Happy 2009 everyone. In light of Bristol’s apparent failure (yet again) to provide a light rail/ tram system for the city, I thought it would be good to take a look at the historical perspective. The film above, Taken for a Ride, is one of the most important independent films ever produced about the proven conspiracy by corporate interests to destroy public transport infrastructure. Take an hour and watch it– it demonstrates that our current car dependence didn’t come about because people wanted motorcars- the alternatives were systematically bought up and dismantled so people were forced to drive. What’s good for General Motors was most definitely not good for America (or the rest of the world…)
Bristol’s trams were a vital part of the city’s transport infrastructure until 1941…in the 1990’s there was hope of a new tram, but mismanagement and a dispute between South Gloucestershire and Bristol dashed those hopes. This website outlines the history of the tram to north Bristol that was killed in 2004.
Here they are lined up in the city centre- how is it possible that with all the wealth in Bristol, our political leaders tell us we “can’t afford” a tram in 2009? Is this progress? Something doesn’t add up here…
While smaller cities than Bristol (pop. 411,000) such as Newcastle-upon-Tyne (pop. 260,000) and Nottingham (pop. 289,000) boast extensive urban rail systems, Bristol is left floundering with overpriced diesel buses and dangerous, polluted streets. In Germany and other places on the continent, often cities with only 50,000 population have tram systems. Why are we so backward in the UK?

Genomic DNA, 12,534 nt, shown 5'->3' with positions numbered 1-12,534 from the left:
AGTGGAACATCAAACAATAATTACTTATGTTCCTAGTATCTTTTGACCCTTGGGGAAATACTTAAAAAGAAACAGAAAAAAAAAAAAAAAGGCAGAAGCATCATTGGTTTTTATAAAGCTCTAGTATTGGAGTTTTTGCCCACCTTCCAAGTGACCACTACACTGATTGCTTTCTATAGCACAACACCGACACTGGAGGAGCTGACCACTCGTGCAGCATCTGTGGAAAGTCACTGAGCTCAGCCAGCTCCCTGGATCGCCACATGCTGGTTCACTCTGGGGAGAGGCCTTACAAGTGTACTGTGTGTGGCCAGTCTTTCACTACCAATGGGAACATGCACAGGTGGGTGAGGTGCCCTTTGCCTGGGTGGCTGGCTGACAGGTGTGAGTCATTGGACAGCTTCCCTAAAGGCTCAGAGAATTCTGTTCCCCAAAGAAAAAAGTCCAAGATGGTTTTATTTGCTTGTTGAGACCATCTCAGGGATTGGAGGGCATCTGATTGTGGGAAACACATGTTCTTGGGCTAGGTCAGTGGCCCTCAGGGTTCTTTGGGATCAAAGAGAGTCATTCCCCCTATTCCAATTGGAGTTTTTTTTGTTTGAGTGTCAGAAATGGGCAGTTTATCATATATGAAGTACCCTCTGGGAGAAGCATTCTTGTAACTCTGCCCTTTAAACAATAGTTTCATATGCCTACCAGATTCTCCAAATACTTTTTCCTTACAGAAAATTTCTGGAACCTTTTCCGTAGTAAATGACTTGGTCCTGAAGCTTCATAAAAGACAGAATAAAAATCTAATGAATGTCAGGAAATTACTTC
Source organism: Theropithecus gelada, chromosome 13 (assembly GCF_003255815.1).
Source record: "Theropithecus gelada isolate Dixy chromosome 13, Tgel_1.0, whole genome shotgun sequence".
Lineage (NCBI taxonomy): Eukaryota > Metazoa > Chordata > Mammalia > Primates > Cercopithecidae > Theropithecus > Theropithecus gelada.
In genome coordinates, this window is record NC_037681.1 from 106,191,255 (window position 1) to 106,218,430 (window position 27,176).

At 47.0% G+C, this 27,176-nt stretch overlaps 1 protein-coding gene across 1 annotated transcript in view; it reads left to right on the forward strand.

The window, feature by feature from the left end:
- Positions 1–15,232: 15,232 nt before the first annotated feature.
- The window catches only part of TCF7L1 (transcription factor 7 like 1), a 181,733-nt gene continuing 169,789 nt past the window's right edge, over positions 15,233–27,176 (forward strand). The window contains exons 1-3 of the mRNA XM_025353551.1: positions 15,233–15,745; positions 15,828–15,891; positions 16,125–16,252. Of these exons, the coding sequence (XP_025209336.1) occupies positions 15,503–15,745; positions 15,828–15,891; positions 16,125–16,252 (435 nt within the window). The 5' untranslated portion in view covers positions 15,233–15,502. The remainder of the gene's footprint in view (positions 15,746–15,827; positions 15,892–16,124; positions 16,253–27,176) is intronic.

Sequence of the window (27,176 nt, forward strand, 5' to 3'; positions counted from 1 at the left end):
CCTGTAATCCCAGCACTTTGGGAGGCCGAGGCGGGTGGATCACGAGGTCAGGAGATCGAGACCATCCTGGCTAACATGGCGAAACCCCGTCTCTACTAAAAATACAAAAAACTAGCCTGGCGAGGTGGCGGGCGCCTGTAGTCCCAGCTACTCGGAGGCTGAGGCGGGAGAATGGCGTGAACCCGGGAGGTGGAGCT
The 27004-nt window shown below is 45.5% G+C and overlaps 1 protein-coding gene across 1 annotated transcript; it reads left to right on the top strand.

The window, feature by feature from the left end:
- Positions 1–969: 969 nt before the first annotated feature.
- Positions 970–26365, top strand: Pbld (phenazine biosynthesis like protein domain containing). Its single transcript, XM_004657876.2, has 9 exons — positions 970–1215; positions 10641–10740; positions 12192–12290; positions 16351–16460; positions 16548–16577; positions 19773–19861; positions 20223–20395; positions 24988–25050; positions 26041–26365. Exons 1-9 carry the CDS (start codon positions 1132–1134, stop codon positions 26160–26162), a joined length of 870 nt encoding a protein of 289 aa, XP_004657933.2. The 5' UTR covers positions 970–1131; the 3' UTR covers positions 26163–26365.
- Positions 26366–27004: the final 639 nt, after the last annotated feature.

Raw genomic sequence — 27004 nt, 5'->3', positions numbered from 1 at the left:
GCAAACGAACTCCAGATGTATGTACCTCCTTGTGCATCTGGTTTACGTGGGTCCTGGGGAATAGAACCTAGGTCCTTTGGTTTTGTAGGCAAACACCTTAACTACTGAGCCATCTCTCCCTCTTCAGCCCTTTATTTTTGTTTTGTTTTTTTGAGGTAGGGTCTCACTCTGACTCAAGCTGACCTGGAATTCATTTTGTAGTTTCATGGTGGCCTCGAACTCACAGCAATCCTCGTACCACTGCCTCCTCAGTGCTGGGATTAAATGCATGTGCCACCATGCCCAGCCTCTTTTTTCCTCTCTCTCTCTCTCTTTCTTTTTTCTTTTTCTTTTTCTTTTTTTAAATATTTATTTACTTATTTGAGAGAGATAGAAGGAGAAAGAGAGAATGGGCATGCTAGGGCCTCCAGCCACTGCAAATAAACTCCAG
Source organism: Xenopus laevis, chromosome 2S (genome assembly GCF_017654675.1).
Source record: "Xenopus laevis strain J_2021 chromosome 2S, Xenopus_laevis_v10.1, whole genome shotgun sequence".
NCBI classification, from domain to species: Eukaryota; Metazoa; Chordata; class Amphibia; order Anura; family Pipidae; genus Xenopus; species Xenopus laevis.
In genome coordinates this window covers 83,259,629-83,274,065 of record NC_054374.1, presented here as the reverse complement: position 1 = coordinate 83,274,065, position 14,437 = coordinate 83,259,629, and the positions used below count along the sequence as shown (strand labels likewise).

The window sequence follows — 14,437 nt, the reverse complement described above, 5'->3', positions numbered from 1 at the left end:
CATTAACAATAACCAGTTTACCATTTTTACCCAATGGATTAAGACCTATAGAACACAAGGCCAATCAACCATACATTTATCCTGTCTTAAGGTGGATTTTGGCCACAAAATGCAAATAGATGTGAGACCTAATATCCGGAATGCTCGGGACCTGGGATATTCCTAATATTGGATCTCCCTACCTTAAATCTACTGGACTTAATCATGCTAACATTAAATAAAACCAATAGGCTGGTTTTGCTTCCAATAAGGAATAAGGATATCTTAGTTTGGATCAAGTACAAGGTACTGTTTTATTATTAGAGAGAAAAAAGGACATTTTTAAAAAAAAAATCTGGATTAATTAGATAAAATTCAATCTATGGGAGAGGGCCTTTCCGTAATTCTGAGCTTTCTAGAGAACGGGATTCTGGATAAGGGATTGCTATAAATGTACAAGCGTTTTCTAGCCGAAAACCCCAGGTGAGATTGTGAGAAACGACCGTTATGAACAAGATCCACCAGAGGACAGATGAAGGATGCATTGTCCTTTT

Could it be the same reason why the trams were destroyed in the first place- to eliminate competition and boost the corporate profits of the oil and auto interests? Instead of Standard Oil, General Motors, and National City Lines, today in the UK we have BP, Vauxhall, and First.
The names have changed but the formula hasn’t. This corporate greed and government complicity has led us to where we are today- incessant gridlock, harmful chemicals in our air, deaths on our roads, and skyrocketing obesity.
The question is, when do we stop this mad hatter’s tea party ride and get our transport systems back where they should be– serving the public rather than corporate profits and the worst selfish instincts in ourselves?